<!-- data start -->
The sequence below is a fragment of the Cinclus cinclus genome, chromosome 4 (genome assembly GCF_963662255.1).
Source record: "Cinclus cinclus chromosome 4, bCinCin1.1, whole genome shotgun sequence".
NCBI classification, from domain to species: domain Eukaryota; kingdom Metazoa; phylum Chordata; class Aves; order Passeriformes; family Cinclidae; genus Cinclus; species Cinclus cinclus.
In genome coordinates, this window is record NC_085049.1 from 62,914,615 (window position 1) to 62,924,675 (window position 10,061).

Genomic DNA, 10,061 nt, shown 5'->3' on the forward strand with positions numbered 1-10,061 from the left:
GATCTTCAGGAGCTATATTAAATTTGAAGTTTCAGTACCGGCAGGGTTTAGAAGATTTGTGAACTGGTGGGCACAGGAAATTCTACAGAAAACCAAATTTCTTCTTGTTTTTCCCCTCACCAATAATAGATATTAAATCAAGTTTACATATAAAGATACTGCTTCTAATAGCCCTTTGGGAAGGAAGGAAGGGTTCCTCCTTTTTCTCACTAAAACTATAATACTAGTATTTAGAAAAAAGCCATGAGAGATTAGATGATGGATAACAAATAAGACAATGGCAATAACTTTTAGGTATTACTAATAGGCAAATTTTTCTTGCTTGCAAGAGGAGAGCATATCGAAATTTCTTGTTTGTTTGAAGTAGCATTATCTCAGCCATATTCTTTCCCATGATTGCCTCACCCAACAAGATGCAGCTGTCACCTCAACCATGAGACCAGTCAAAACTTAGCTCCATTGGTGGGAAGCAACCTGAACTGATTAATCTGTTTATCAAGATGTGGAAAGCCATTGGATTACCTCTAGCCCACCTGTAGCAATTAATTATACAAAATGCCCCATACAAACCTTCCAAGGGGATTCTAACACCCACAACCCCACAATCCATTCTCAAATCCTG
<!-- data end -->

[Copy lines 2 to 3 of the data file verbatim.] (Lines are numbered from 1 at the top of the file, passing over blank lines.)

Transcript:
Source record: "Cinclus cinclus chromosome 4, bCinCin1.1, whole genome shotgun sequence".
NCBI classification, from domain to species: domain Eukaryota; kingdom Metazoa; phylum Chordata; class Aves; order Passeriformes; family Cinclidae; genus Cinclus; species Cinclus cinclus.